STD Vaccinations. A new choice for parents that involves moral decisions is coming out. A vaccination for the human papilloma virus is expected to be available in late 2006 from Merck & Company. The problem is that when this virus called HPV gets into humans it causes genital warts and cervical cancer. It can also be passed on to babies and can cause life threatening problems for the babies. The American Academy of Pediatrics is pushing for a nation wide vaccination program to fight the virus. Any vaccination has some risk attached to it, and the problem here is that we are vaccinating against immorality in teenagers. It would seem that someone ought to be able to think of another alternative that would be a risk-free preventative of the spread of the disease (if you detect some sarcasm there you are right). --Reference: Wall Street Journal, November 30, 2005.
Biblically Correct Tours of museums. Denominational creationists have a new program they are running at various museums around the country. For a fee, you can tour museums like the Denver Museum of Nature and Science with a guide who will explain everything you see in the museum in a way that conforms to what their denomination teaches. Dinosaurs are explained in terms of the "behemoth" and "leviathan" of Job 40-41 and the time lines are explained in terms of the "Rapture" and "Great Tribulation." A giant lobster is labeled "Bubba the Leviathan" in the Pittsburgh Zoo and Aquarium. We have discussed these misconceptions in this journal, and they are covered in our booklet titled God's Revelation in His Rocks and His Word, but many parents may feel these tours are credible, and they are not. --Reference: Biblical Archeology Review, March/April 2006, page 20.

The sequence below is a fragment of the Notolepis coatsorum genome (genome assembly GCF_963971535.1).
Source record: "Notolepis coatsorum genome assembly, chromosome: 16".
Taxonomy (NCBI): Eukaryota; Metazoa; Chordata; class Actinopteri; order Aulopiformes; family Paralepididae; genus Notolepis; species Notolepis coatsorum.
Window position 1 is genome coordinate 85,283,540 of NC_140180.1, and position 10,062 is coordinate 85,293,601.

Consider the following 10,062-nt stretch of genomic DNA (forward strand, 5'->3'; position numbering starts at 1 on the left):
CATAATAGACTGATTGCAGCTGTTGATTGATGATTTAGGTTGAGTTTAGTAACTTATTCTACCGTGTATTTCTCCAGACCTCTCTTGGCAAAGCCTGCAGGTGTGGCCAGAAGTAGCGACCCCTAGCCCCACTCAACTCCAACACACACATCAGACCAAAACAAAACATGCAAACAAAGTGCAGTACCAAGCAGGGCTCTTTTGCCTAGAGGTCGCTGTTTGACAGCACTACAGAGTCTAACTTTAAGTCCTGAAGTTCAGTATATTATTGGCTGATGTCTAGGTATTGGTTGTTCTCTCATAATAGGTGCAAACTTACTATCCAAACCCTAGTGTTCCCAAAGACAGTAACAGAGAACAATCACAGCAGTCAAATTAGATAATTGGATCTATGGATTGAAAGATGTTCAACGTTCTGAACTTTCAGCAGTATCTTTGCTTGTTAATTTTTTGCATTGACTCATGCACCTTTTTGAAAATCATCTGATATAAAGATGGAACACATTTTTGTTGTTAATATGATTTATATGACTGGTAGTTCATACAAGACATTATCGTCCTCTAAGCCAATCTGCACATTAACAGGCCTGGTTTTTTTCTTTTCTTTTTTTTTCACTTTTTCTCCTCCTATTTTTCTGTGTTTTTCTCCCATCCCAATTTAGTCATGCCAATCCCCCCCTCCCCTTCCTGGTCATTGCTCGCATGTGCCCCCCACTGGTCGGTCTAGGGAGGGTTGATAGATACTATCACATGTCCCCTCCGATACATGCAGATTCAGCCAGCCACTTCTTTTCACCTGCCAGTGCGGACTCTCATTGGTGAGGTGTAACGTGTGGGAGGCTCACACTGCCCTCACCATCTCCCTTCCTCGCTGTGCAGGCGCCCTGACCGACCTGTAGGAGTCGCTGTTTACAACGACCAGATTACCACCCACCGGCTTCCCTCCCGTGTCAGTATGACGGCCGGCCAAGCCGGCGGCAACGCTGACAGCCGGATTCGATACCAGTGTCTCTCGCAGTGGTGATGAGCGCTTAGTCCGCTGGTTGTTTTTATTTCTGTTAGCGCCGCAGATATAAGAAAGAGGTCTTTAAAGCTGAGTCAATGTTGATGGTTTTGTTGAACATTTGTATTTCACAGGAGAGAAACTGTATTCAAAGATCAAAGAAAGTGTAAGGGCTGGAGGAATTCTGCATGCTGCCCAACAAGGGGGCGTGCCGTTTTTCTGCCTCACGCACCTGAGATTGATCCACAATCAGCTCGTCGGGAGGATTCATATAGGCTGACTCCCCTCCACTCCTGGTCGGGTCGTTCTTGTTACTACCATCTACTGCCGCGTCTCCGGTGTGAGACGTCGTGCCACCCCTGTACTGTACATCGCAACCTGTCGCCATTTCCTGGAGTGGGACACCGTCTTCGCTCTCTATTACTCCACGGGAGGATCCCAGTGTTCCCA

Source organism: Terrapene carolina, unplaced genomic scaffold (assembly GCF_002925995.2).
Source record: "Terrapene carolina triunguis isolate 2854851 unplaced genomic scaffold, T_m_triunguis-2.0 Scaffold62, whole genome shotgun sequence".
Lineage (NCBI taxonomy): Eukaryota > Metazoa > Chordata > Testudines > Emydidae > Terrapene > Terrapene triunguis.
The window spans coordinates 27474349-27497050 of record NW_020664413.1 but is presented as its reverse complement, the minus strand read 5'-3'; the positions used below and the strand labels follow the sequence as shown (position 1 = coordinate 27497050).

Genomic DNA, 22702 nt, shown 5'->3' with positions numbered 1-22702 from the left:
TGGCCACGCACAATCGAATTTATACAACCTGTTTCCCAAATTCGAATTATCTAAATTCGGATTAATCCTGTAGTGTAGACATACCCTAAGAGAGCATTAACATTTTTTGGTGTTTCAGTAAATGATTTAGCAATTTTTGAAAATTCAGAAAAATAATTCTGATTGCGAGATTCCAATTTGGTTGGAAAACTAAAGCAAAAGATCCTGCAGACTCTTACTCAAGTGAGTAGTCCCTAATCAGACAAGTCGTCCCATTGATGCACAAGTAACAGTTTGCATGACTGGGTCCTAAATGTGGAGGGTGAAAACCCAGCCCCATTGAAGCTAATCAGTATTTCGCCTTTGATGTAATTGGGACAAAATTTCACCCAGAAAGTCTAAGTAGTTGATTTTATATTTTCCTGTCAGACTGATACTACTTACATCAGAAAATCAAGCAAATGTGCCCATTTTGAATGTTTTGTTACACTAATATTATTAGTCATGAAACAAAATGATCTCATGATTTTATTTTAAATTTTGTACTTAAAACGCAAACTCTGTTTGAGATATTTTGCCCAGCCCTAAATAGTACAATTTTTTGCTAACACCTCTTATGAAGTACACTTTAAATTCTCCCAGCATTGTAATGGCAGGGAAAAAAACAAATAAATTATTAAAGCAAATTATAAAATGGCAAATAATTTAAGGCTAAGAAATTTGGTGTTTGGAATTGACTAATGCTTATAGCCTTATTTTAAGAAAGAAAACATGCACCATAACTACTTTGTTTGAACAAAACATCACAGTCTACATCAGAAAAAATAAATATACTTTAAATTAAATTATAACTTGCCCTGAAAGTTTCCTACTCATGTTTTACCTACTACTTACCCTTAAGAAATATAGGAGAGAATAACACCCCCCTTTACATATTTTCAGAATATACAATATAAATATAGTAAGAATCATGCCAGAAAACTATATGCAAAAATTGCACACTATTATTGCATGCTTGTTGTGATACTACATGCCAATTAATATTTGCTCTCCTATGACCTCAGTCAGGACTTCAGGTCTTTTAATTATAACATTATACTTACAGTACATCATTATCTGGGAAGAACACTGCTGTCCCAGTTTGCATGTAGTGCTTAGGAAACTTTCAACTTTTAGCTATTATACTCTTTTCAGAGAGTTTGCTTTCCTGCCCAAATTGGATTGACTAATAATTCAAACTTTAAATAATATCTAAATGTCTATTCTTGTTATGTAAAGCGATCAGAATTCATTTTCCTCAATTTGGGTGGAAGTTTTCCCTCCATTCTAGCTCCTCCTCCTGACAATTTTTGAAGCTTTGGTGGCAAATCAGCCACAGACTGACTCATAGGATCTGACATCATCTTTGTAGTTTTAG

New problems from drinking. The most destructive recreational drug on earth is alcohol. Now in addition to all of the other problems known to be associated with alcohol there is new data that shows that the skin's permeability is significantly reduced when a person is drinking. Researchers at Northwestern University report that when a person is drunk two to five times as much toxic material can penetrate through the skin as when a person is sober. The studies have involved paraquat, atrazine and 2,4-D which are found in herbicides and DEET. It may be that there is an indirect link to cancer and allergies that had not been recognized before. --Reference: Science News, March 25, 2006, page 190.
Dogs and humans linked. Harvard and MIT have succeeded in sequencing the entire genome of the domesticated dog, and much to their surprise it turned out to be amazingly similar to humans. Kerstin Lindblad-Toh of Harvard who led the project says "...every gene in the dog genome is the same as it is in the human genome, with similar function." Anthropologist Brian Hare of the Max Planck Institute for Evolutionary Anthropology reports that dogs are much better than chimpanzees as reading human communication signals. The bottom line is that genetics are not the whole answer to man's humanness, and similarities in genetics offer only a very small amount of the explanation of why we are what we are. We would suggest that man's spiritual makeup as a being in the image of God is a major part of man's uniqueness. --Reference: Brainwork Newsletter, March-April 2006, page 3.